WATERVILLE — Colby College senior Alex Martel clutched the saw handle and positioned himself by the 10-inch diameter white pine log, as sophomore Ella Hiebert did the same on the saw’s other end.

Fellow Colby Woodsmen team members sat on the long log, which also was chained down, to help secure it. A few feet away, Dartmouth College students took the same stance, positioned to compete.

Alex Martel, a Colby College senior, was part of the Mud Meet ’23 woodsmen competition Saturday in Waterville. Amy Calder/Morning Sentinel

“Colby, are you ready?” coach Dave Smith called out.

“Yes,” the competitors shouted.

Martel, 21, and Hiebert, 19, mustered their strength to saw the log, back and forth, back and forth, as the crowd cheered, until a several-inches thick piece of the white pine fell to the ground. They had won the first of two rounds.

The pair were among 25 Colby students to compete Saturday against 47 others from the University of Vermont and Dartmouth College in New Hampshire who had come to Waterville for Mud Meet ’23. Typically, it is muddy this time of year and thus the event got its name. But on Saturday the ground in the woods off Washington Street where the event was held was fairly dry.


The students, and alumni of the program also, competed in all sorts of events, including cross-cut saw, bow saw, pulp toss, chainsaw disc stack, axe throw, pole climb, and dry land log birling.

“Nice roll, nice roll,” Smith, the coach, called out to students as they took part in the pulp toss event. They were throwing 4-foot fir and spruce logs 17 feet and the logs had to land within stakes to be counted.

“Most of the events are based on jobs done in the woods long ago,” Smith said.

Competitors used peaveys on either end of a 14-foot log to hook, roll, lift and position it along two rails and up onto a deck in the log decking event. Smith explained that the “peavey” tool was named after Joseph Peavey who was a blacksmith near Old Town and invented the pole. Peavey Manufacturing Co. still exists in Eddington, he said.

Colby College’s Zach McClimon competes in the log toss event Saturday during the Mud Meet ’23 woodsmen competition in Waterville. Teams from the University of Vermont and Dartmouth College in New Hampshire also competed. Michael G. Seamans/Morning Sentinel

Martel, the senior competitor, said one of the things he loves about being on the Colby Woodsmen team is learning such history and all about how people worked in the timber industry. An environmental policy major minoring in economics and geology, he said he will continue to work in New York City in real estate private equity after he graduates this year.

Being on the Woodsmen team all four years has been “awesome” and teammates develop strong bonds, according to Martel. Alumni also come back to compete in an alumni event, he said. Developing strength and being physically fit is important to being a part of the team, which practices from 4-6 p.m. daily.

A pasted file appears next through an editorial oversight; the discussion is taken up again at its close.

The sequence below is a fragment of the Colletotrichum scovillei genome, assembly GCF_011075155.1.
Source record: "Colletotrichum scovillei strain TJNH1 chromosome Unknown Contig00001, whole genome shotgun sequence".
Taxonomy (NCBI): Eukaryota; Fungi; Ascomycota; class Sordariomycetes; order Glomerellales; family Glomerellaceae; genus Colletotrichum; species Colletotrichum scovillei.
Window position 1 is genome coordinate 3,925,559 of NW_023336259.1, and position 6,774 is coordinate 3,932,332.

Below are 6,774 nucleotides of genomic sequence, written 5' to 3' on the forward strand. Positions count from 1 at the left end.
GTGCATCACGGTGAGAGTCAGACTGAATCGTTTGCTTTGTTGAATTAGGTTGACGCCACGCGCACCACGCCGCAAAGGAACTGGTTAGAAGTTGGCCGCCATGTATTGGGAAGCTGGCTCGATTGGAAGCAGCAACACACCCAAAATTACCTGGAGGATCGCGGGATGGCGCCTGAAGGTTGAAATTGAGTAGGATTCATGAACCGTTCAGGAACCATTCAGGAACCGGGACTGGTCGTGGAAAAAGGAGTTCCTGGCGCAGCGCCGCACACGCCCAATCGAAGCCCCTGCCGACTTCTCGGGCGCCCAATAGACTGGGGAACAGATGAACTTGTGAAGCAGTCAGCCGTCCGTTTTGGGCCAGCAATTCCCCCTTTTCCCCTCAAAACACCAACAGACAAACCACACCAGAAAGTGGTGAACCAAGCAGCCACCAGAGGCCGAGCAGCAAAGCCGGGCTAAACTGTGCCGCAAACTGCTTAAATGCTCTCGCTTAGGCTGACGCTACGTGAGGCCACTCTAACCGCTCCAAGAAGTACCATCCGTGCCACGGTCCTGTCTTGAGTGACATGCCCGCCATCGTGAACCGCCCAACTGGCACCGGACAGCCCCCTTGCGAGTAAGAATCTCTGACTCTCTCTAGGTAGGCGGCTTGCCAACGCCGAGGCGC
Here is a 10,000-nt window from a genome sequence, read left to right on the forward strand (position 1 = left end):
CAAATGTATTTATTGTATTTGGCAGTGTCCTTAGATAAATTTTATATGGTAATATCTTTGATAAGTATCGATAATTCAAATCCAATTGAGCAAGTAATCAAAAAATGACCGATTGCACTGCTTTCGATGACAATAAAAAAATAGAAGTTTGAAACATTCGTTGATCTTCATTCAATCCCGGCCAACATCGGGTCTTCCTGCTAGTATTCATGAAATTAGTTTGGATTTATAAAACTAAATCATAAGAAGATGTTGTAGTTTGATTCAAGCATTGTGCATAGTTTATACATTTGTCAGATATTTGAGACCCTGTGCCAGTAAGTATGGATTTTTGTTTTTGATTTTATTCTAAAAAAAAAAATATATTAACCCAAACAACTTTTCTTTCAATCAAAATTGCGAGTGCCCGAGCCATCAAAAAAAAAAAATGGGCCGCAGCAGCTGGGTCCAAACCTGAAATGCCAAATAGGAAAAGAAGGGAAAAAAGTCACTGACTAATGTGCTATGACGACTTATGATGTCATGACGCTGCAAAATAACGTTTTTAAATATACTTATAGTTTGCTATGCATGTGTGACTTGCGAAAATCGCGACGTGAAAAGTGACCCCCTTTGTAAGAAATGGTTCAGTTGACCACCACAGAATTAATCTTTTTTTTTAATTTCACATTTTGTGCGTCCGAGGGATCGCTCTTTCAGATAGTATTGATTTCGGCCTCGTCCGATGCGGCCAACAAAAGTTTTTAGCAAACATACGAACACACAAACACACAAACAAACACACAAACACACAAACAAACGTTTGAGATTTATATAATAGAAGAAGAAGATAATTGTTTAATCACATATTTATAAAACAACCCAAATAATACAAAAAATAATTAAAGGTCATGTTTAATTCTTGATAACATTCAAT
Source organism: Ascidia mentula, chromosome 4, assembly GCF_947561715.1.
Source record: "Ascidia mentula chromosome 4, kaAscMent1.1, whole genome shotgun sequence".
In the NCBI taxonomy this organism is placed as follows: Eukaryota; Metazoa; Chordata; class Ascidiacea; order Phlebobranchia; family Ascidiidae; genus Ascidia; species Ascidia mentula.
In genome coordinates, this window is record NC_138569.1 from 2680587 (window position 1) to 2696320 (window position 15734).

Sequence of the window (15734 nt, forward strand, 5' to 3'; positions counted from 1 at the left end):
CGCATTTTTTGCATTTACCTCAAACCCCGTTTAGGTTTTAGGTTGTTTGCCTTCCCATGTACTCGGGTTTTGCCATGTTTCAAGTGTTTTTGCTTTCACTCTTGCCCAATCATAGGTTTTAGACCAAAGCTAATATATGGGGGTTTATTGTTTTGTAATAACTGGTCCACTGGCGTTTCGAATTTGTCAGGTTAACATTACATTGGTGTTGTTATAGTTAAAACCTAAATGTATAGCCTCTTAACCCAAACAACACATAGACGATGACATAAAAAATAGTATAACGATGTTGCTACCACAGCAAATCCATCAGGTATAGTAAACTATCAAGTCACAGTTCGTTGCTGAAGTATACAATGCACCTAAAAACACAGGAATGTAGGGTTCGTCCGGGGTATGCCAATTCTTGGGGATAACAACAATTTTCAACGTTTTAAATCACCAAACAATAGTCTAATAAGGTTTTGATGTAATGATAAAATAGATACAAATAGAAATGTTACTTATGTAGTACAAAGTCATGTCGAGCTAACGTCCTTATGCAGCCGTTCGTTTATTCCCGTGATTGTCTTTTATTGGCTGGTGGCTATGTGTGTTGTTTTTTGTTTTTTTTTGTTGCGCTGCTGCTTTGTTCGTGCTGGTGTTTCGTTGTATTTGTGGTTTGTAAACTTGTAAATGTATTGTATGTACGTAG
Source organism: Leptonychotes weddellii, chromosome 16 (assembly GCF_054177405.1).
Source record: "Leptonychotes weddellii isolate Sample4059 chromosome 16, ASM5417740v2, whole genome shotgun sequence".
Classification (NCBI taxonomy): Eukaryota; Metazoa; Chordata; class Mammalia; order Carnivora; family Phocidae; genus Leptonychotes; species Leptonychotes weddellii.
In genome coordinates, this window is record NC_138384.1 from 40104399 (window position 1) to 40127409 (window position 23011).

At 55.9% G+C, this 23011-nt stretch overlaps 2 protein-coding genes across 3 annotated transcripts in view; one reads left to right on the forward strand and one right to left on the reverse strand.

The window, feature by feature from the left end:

“I really enjoy sports so it is an athletic challenge as well,” said Martel, of North Andover, Massachusetts. “We do a lot of traveling. This year we’ve done New Brunswick, we’ve done Montreal, Connecticut, University of New Hampshire. That’s been super, super fun.”

Martel sang the praises of Smith, who has coached the team for 34 years.

Sophomore Rebecca Wanger competes Saturday for host Colby College during Mud Meet ’23 woodsmen competition in Waterville. Amy Calder/Morning Sentinel

“His knowledge of everything we do here is amazing,” Martel said. “He is so knowledgeable. He’s a phenomenal coach and is really the glue that makes everything work.”

Dozens of competitors, friends, alumni and families gathered Saturday for the daylong event. The sun was warm and the air cool, a perfect combination for competition. Everywhere was the scent of spruce, pine and fir.

Colby sophomore Rebecca Wanger, 19 and an environmental science major from Chicago, said she has been in the club both years and loves it. Coming from a city, she wanted to learn about rural life and the club fit the bill, she said.

“It’s very fun, a very warm inviting team, good energy,” Wanger said. “I had never used a chainsaw before, but I learned on the team. I had never used an axe before.”

She said she is interested in forest ecology and research and with her degree, she could work for places such as the Environmental Protection Agency, U.S. Forest Service or other related entities.


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